One of the men convicted in the mass murder of six men in Surrey is looking for love on a website that aims to connect prisoners with people on the outside.
Matt Johnston, found guilty last year and sentenced to life in prison for the 2007 execution-style killing, says in his profile on canadianinmatesconnect.com that he believes in making the best of a negative situation and is looking for a “special girl” to share his love and strength with.
In prison since his arrest six years ago, Johnston is now 30 and says he’s watched himself grow and has learned a lot from “a few very good people” in jail.
“All the good I hold on to as I continue to improve,” he writes from Donnacona Penitentiary in Quebec.
Johnston also says he loves hockey, is a great cook, is learning French, is an honest and positive person and never turns his back on a friend.
Johnston and fellow Red Scorpion gang member and co-accused Cody Haevischer were convicted of six counts each of first-degree murder and one of conspiracy to murder in the largest gangland slaying in B.C. history.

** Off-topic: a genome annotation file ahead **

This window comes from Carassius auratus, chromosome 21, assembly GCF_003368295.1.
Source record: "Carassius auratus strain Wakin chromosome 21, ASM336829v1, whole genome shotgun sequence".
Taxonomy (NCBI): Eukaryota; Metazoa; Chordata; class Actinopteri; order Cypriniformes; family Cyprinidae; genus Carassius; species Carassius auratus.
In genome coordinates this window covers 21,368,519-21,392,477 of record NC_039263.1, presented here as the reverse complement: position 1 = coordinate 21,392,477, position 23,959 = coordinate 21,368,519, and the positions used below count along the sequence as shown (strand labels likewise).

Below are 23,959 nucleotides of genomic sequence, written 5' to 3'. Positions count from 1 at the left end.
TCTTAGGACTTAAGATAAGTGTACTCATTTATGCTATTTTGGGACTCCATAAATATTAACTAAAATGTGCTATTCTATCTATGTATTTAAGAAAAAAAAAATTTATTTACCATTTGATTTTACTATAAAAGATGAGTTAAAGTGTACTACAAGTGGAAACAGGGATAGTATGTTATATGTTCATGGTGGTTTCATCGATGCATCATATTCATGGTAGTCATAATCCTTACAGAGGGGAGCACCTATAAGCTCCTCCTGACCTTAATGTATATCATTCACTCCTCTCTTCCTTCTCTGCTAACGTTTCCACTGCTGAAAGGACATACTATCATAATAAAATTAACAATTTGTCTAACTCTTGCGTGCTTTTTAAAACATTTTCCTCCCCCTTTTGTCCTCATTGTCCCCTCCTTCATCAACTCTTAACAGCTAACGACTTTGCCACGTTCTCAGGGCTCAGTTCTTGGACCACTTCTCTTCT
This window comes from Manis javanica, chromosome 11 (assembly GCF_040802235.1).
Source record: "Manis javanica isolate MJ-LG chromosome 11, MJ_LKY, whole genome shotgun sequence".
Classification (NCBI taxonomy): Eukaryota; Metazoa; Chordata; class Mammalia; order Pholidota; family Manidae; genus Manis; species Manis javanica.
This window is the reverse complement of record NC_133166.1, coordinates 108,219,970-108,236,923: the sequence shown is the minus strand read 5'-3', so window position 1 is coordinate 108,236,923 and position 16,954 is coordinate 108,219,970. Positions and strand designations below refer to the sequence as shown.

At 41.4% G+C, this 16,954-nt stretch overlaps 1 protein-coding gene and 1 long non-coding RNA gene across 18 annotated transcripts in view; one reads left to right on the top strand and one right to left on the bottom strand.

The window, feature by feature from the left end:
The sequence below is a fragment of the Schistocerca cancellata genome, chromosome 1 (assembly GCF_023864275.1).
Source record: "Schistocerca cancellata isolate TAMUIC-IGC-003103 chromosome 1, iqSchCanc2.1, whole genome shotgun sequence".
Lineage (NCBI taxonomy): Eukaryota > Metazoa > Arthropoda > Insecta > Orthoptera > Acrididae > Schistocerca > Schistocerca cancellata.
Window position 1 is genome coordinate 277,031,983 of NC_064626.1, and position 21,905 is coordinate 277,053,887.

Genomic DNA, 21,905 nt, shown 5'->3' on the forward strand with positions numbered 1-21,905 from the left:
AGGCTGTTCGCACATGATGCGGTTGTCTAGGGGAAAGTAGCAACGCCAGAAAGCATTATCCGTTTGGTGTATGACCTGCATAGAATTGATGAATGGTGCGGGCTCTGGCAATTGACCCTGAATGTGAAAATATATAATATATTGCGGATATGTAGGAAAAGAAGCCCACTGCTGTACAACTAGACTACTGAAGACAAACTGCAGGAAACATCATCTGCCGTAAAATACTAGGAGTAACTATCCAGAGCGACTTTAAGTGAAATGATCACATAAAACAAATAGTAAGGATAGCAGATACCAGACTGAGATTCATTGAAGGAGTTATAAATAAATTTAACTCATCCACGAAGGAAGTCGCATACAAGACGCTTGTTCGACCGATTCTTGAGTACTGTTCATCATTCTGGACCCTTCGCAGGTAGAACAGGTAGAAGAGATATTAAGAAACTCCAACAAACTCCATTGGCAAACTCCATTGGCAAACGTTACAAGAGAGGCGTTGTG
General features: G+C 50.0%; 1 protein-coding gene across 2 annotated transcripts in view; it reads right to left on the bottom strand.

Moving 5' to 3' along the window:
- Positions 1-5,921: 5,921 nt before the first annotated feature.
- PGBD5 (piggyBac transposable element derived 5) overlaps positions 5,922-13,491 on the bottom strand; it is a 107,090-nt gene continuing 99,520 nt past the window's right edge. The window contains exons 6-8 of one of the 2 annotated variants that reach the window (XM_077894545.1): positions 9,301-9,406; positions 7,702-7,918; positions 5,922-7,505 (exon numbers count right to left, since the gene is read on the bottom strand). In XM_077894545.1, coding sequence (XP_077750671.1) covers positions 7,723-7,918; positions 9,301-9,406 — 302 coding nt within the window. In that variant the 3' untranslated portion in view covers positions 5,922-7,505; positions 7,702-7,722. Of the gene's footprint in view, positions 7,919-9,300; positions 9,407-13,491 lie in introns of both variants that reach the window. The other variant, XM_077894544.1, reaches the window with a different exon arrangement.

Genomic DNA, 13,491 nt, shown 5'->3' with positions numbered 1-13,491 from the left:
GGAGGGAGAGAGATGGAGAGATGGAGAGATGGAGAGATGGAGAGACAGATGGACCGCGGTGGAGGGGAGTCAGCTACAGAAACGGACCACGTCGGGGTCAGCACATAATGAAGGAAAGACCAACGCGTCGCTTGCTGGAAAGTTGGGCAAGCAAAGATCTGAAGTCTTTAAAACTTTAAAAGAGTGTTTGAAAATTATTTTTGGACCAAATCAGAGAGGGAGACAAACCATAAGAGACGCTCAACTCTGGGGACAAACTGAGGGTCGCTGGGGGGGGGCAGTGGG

The two planned to kill rival drug dealer Corey Lal, but also shot to death Lal’s brother Michael and Lal’s associates Ryan Bartolomeo and Ed Narong, who were all in a 15th floor suite in the Balmoral Tower apartment building. Also killed were neighbour Chris Mohan, a 22-year-old who was headed out to play basketball that afternoon and was pulled into the death suite, and Ed Schellenberg, 44, who was servicing gas fireplaces in the building.
While the inmate profiles usually say what they’re in prison for (ie. murder, manslaughter, aggravated assault, etc.), there are no details about their crimes.
Johnston notes in his profile that while his expected release date is 2033, he has an appeal pending.
Both he and Haevischer are appealing their convictions.
The prisoner matchmaking site garnered attention earlier this week when it was discovered Luka Rocco Magnotta, who made headlines worldwide for the grisly killing and dismemberment of a university student in Montreal in 2012, had posted a profile. Being held at another Quebec prison, Magnotta says he’s looking for his “prince charming” for a long-term, committed relationship.
The website has been criticized by Public Safety Minister Steven Blaney, who has asked that Correctional Service Canada ensure dangerous and violent criminals aren’t able to further exploit individuals.
“This website is outrageous and offensive to victims of crime,” said the minister’s spokesman Jeremy Laurin. “The operator of this website should seriously reconsider the platform she is giving to convicted criminals.”